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Clinton Barely Blue-Pencils Defense Spending Bill

Budget: President line-item vetoes only $140 million worth of projects from $248-billion appropriation. Spy plane is cut.


WASHINGTON — President Clinton pulled back from a potentially corrosive fight with Congress on Tuesday, using his new line-item veto power to trim only $140 million from the $247.7-billion defense appropriation bill. But in the process he wrote the final chapter for the storied SR-71 Blackbird reconnaissance plane.

Congress had added 750 items, costing about $11 billion, to Clinton's original budget proposal, and Clinton vetoed only 13 of them. The appropriation bill, providing money for everything from military pay to high-technology weapons, included more than 5,000 line items.

At a news conference in Brazil, where he was continuing a tour of South America, Clinton said that his vetoes are "responsible and quite restrained." Aides said that he deferred to Congress on any item which appeared to be a "close call."

Congressional aides expressed surprise that Clinton had not vetoed more from the big appropriation bill, which was loaded with potential targets.

"We feel it's a modest list," said a Republican aide to the Senate Appropriations Committee. "It doesn't have the wide swath and bizarre logic that was behind the line-item vetoes of the [$9.2 billion] military construction bill. Last week, Clinton vetoed 38 items worth $287 million from that much smaller spending bill. His action brought a howl of protest from Capitol Hill, especially from Republicans who said that the extensive cuts represented an abuse of presidential power. Lawmakers said that another veto fight could threaten Clinton's request for "fast track" trade negotiating authority.

"I think that members did a good job last week of pointing out to the president that the line-item veto must be used very carefully," the GOP aide said.

Clinton took advantage of the new law, however, to do something that the Pentagon has wanted to do since 1989: ground the SR-71, the high-altitude strategic reconnaissance plane capable of flying three times the speed of sound. Although the Blackbird, first flown in 1964, was the technological wonder of its day, its primary purpose of keeping overhead watch on potential enemies was long ago taken over by satellites.

The aircraft was manufactured by Lockheed Martin Corp. at a plant in Southern California.

"There is no military requirement to continue to operate the SR-71," the administration said in explaining the veto of $39 million appropriated to pay for manning, operation, training and some equipment modifications to keep the program alive and to give the Pentagon an unrequested capability to return the Blackbird to active service on 30 days' notice. Congress has voted similar appropriations every year of this decade to keep the plane in the inventory, despite the Pentagon's efforts to kill it.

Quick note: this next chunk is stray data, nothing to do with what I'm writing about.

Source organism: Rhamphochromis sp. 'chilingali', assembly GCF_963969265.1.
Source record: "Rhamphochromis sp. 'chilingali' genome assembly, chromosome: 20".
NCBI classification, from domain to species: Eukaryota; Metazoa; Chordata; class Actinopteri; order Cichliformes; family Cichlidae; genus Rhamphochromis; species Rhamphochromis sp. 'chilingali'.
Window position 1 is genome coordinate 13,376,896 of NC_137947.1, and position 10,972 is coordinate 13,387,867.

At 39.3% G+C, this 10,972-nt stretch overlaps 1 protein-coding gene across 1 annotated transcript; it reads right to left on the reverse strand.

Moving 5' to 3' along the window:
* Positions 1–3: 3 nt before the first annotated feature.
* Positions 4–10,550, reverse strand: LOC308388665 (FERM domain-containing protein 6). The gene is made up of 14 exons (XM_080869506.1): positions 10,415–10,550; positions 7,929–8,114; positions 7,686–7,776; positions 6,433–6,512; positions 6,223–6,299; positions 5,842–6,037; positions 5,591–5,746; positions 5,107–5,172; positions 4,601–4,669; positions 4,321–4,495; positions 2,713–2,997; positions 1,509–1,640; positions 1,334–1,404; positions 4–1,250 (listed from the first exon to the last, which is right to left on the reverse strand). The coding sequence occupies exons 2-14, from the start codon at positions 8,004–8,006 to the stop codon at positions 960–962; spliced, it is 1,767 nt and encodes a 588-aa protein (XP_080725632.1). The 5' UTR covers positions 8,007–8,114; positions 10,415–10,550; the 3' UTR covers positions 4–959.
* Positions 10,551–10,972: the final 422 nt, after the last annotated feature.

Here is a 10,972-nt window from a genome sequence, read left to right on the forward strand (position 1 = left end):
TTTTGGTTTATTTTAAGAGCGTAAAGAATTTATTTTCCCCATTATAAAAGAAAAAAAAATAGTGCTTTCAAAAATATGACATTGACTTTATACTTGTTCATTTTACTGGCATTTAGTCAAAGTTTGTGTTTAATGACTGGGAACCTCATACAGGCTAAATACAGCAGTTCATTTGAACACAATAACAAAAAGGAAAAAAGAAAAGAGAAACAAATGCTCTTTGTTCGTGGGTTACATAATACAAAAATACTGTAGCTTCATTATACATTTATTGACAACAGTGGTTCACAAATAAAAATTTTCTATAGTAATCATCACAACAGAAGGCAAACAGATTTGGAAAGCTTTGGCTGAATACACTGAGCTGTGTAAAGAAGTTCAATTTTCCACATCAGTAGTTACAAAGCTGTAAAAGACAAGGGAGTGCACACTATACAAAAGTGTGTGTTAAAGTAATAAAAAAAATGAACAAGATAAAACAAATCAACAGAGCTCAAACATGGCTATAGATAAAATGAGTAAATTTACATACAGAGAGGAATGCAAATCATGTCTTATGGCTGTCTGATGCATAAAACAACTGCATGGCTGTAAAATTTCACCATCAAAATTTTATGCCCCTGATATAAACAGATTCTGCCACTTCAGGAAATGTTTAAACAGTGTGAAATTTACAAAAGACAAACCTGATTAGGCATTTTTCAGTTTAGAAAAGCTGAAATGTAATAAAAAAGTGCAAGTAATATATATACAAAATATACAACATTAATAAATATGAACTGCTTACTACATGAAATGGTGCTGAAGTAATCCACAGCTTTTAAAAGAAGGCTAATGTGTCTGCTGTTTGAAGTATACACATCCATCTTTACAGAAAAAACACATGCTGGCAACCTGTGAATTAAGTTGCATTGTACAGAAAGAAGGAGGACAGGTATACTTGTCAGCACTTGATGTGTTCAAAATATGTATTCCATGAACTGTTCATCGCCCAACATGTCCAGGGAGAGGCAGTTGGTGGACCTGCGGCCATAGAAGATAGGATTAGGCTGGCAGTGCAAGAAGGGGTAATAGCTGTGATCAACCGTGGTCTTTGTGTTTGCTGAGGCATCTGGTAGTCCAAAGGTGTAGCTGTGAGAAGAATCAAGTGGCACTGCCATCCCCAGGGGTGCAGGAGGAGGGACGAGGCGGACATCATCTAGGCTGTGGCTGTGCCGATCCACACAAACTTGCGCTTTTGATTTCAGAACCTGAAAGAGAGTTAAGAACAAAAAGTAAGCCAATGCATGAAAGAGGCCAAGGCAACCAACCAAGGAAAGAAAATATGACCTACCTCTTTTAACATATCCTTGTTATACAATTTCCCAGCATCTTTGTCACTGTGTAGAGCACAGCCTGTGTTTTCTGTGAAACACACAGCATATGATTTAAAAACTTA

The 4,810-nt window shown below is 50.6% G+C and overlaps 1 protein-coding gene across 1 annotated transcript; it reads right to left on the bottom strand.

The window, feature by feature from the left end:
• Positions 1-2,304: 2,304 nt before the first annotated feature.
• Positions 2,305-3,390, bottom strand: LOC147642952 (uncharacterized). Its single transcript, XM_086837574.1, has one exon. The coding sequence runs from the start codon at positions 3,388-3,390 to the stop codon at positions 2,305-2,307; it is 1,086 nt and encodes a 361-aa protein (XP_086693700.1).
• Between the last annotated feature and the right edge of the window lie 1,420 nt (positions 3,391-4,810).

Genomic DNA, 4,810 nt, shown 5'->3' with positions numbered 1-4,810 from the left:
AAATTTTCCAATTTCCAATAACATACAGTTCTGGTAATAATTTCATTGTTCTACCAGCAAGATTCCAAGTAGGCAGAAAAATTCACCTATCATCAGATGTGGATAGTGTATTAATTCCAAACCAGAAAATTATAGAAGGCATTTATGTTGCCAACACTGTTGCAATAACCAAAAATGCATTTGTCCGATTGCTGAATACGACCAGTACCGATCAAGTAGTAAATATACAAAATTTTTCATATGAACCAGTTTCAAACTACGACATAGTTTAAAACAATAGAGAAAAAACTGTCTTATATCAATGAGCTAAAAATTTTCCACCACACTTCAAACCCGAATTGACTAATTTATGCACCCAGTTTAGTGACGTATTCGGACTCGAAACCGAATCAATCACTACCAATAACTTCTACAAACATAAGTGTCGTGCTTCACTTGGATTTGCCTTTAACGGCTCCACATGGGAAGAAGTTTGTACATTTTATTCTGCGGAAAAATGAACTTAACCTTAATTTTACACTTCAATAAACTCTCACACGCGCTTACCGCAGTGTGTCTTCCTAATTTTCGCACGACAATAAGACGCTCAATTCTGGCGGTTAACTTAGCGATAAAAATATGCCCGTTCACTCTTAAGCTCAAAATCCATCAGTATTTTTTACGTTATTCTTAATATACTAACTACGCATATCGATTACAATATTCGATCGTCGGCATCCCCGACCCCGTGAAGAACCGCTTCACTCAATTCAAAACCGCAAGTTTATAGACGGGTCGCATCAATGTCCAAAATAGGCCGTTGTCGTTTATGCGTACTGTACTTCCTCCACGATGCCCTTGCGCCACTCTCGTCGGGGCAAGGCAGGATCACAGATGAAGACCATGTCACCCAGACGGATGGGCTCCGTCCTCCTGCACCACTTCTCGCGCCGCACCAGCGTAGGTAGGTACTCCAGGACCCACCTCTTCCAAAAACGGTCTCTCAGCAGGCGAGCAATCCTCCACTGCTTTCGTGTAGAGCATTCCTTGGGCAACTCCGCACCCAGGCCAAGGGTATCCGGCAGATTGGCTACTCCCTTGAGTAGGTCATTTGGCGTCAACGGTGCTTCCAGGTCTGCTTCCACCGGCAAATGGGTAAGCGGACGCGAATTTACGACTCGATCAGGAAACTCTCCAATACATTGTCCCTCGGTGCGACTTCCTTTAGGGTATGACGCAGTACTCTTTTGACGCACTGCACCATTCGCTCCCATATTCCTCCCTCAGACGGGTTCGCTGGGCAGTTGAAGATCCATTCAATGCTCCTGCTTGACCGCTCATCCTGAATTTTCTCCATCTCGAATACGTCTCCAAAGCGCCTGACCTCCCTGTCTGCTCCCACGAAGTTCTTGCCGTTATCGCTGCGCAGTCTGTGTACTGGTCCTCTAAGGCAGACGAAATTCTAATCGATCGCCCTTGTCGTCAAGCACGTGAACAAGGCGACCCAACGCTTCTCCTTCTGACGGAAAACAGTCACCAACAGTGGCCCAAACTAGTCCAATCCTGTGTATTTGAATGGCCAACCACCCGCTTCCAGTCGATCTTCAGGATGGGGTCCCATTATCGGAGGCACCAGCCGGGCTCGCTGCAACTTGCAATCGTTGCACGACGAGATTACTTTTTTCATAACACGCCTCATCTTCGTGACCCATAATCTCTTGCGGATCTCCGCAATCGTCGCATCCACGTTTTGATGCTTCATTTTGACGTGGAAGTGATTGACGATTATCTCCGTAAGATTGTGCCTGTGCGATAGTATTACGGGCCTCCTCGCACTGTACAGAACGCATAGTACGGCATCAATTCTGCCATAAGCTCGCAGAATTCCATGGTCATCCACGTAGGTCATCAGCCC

Left off the list of vetoes is $720 million that Congress added to the bill for an Aegis destroyer to be built in Pascagoula, Miss., hometown of Senate Majority Leader Trent Lott. Clinton also left in money to pay for eight C-130J transport planes built in Marietta, Ga., in the district of House Speaker Newt Gingrich.

As expected, there were complaints from lawmakers who lost projects in their districts.

Rep. Jerry Lewis (R-Redlands) was furious at Clinton's decision to veto $4 million for Loma Linda University Medical Center in his district for developing an advanced form of radiation treatment for breast cancer.

Lewis said that the veto may make him less inclined to help Clinton gin up support among California Republicans for his agenda in Congress, specifically his request for "fast track" trade negotiating authority.

"Next week he's going to come to people like me and say: 'Help me with fast track,' " Lewis said. "This causes me to say: 'Wait a minute, friend.' "

The line-item veto, enjoyed by most state governors, is a longtime Republican priority, advocated by President Reagan as a brake on spending by the Democratic-controlled Congress. Included in the GOP "contract with America" campaign manifesto in 1994, the measure was enacted last year and took effect Jan. 1.

"I know that a lot of members who voted for the line-item veto in Congress now wonder whether they did the right thing, now that I'm exercising it," Clinton said in Brasilia. "But I'd like to remind you that again I have deferred in great measure to Congress."

Clinton said that the threat of the line-item veto should improve the entire budget-making process by showing Congress that it is useless to vote for pork barrel projects that are sure to draw a veto.

"I'm hoping that in the years ahead, I won't be using it as much and future presidents won't use it as much, because it will lead to a different kind of negotiation in the budgeting process," he said.

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